The players that helped Spain retain the U17 title captured the headlines in May but all eight finalists produced great prospects. uefa.com picked out ten to watch and several have already made further breakthroughs.
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Tempting as it would be to name as the selection of the UEFA European Under-17 Championship the Spain players that put on a virtuoso display to beat France 4-0 in the final, all eight contenders in Turkey had prospects that could star on even bigger stages. uefa.com's reporting team in Antalya picked out ten of them at the end of the tournament and several have already gone on to greater things.
Jeroen Zoet (Netherlands)
Netherlands coach Albert Stuivenberg singled goalkeeper Zoet out for praise after his group stage performances, notably in the nerve-jangling 1-0 defeat of Serbia that ultimately booked their semi-final place. There was little he could do about Ángel Martínez's extra-time winner for Spain in the last four but the PSV Eindhoven player obviously learned well having been an unused squad member in the finals the year before. He recently signed a new PSV Eindhoven contract running until 2012 and will train with the first team from January.
Philippe Koch (Switzerland)
Switzerland found life tough in the finals but did beat the Republic of Ireland 1-0 with an own goal and their defence came into their own late on in that game. Goalkeeper René Borkovic and full-back Fabio Daprelà both performed excellently but FC Zürich prospect Koch worked hard in the centre of defence to keep Ireland out not least with his aerial strength. In August he made his UEFA Cup debut for Zürich.
Spain's attacking players naturally caught the eye but there was ability throughout the squad and Club Atlético de Madrid defender Pulido helped keep things tight at the back when the flair men roved forward. He did not take part in qualifying but did not miss a second of the finals – also chipping in with crucial equalisers against France in the group stage and in the last-four encounter with the Netherlands.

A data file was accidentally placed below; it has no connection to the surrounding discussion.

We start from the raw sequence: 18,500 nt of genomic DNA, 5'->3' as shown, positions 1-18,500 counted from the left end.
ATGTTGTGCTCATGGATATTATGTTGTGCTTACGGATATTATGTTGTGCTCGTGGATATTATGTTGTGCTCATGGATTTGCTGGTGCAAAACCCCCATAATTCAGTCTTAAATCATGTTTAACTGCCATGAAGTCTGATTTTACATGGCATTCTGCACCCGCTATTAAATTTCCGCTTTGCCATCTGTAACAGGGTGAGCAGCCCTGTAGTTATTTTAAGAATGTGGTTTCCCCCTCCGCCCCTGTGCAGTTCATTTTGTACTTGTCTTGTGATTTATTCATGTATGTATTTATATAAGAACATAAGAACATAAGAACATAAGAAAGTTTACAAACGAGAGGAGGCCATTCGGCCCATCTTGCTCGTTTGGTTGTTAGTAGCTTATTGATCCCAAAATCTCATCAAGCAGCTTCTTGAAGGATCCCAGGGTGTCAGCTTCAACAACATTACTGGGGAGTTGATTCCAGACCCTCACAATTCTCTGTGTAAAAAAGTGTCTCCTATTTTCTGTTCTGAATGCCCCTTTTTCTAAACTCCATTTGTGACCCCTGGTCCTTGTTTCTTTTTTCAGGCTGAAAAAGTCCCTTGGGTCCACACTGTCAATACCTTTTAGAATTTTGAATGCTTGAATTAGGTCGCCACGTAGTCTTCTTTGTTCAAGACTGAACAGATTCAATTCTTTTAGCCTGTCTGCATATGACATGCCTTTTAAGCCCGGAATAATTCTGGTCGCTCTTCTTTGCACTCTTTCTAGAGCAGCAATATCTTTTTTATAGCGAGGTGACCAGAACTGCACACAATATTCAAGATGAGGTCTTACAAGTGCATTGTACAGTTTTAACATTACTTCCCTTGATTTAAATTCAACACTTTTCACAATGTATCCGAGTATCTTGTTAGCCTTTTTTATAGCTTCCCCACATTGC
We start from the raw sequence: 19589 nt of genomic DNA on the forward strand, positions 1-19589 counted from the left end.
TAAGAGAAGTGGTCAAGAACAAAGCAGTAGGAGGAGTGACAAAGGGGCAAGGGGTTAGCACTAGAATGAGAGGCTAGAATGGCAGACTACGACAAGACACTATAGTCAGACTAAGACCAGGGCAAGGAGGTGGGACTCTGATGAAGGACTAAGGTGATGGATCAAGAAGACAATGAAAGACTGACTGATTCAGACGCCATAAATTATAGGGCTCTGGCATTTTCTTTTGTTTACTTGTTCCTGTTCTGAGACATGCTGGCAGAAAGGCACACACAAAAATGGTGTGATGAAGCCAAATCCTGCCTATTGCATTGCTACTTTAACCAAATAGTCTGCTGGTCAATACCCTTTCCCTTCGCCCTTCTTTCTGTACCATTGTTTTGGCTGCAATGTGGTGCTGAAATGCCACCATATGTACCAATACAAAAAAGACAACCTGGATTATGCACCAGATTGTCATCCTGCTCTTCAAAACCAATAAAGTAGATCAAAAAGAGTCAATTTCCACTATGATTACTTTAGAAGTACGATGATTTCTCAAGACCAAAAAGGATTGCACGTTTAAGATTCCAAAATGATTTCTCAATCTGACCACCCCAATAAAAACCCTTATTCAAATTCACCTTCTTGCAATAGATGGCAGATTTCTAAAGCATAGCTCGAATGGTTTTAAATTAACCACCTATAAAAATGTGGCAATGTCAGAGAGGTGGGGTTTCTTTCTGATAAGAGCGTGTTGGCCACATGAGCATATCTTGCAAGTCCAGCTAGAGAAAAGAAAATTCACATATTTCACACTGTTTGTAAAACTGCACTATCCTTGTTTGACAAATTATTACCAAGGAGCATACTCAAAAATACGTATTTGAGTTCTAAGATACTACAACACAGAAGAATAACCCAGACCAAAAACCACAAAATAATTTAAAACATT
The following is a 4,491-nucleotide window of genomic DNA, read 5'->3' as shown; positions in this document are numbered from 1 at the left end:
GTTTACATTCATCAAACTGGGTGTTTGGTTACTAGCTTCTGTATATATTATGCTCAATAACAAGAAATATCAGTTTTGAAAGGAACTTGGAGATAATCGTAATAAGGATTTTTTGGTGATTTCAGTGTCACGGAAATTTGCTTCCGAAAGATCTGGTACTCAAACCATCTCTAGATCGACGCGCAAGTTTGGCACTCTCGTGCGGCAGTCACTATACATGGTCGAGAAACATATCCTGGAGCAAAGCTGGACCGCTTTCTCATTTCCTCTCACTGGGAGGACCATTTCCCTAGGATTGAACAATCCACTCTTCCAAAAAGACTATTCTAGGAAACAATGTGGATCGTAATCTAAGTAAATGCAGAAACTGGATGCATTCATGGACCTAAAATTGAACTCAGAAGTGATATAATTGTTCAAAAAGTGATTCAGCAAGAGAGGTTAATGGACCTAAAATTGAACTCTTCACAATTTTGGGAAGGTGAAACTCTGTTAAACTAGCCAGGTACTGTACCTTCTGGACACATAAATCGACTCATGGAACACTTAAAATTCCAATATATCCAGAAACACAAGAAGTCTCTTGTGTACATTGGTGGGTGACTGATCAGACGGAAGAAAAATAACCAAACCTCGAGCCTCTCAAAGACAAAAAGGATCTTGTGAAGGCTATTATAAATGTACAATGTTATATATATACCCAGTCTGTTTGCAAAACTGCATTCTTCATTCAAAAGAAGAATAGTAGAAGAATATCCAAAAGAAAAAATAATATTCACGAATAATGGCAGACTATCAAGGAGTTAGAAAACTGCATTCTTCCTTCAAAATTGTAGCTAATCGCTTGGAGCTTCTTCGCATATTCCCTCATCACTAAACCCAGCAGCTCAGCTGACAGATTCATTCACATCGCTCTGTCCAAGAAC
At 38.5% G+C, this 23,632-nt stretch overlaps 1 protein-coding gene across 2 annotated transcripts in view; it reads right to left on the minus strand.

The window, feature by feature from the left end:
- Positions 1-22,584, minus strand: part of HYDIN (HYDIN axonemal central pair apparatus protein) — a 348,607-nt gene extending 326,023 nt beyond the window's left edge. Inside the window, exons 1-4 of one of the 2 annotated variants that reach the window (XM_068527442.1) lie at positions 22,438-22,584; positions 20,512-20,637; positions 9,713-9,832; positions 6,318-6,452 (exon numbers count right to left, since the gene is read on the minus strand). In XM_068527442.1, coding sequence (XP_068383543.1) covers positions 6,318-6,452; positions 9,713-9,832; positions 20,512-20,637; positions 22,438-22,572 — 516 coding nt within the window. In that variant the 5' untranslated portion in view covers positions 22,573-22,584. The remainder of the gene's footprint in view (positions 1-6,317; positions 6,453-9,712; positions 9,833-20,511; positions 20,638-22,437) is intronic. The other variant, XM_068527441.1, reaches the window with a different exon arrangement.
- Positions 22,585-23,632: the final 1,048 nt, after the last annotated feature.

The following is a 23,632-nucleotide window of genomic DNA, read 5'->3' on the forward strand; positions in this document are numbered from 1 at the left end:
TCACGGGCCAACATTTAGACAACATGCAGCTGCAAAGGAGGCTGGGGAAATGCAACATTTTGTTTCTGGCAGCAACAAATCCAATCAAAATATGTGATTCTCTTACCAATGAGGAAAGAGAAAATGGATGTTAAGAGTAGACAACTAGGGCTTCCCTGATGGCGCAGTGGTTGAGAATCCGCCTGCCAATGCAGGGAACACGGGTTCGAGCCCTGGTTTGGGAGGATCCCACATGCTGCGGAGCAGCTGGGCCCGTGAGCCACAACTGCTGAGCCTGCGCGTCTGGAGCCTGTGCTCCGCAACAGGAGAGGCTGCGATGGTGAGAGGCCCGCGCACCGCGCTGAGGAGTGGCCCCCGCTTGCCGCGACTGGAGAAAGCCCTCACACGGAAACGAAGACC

Abdülkadir Kayalı (Turkey)
Turkey's captain had already played in the Süper Lig for MKE Ankaragücü and brought a mature approach to the hosts' midfield. Given a trial by Manchester City FC but then too young to sign, Abdülkadir bolstered his reputation even further with the clever long-range strike that looked like taking Turkey into the final until France's late equaliser. Chelsea FC and Fenerbahçe SK are now in competition with City for his signature.
Conor Hourihane (Republic of Ireland)
Ireland were defeated three times but gave all their opponents good games, and had Sunderland AFC midfielder Hourihane, so impressive in qualifying, not been absent in the opener against France they may have averted the last-gasp loss. A fine all-round player, Hourihane worked hard in the narrow defeat by Switzerland and shot Ireland ahead against Spain.
John Fleck (Scotland)
Scotland did not score in the finals but their main playmaker showed more than a few glimpses of why he has risen up the ranks so quickly at his uncle Robert's old club, Rangers FC. The captain, by coach Ross Mathie's own admission, had a lot of pressure as Scotland's recognised star but he showed leadership skills against the toughest opponents of his career. After returning home in May he was a late substitute in Rangers' 3-2 Scottish Cup final win against Queen of the South FC.
Atlético winger Keko perhaps had been outshone by Thiago, Sergi and Rubén prior to the final but in the decider against France the player also known as Sergio Gontán was stunning, showing off a wide range of skills in between scoring the first goal and making two more in the 4-0 victory. In October he became Atlético's youngest-ever debutant, still aged 16, in a Copa del Rey win at Orihuela CF.
If Keko was the star of the final, Thiago was probably Spain's greatest inspiration over the course of the tournament, the FC Barcelona midfielder scoring the first and third equalisers with two superb free-kicks in the 3-3 group draw with France, converting a penalty against the same team in the final, and producing runs and passes that has seen him compared to club-mate Lionel Messi; indeed he has a South American link as the son of Brazil's 1994 FIFA World Cup winner Mazinho.
Danijel Aleksić (Serbia)
Along with the Netherlands' Geoffrey Castillion, Danijel Aleksić was joint-top goalscorer over the course of the U17 with nine goals, including five in the Elite round and both in the opening 2-0 defeat of Scotland, the first a stunning bicycle kick on the stroke of half-time. He was unlucky not to add to that tally as Serbia missed out on the semi-finals but Aleksić is already in the goals for league high-flyers FK Vojvodina, for whom he made his debut five days after his 16th birthday last year. He began 2008/09 with several UEFA Cup appearances and a late goal in a 2-0 defeat of FK Crvena Zvezda, and made his senior debut for Serbia on 14 December in a friendly in Poland.
Yannis Tafer (France)
Prior to the final France had produced a string of fine displays thanks to the attacking zeal of Gaël Kakuta, Clément Grenier, super sub Alexandre Lacazette and Tafer, whose four goals were the best tally of the final. Mentored at Olympique Lyonnais by Karim Benzema, Tafer's positioning and finishing in the group stage was first rate.
Selected by Yakir Mizrahi & Paul Saffer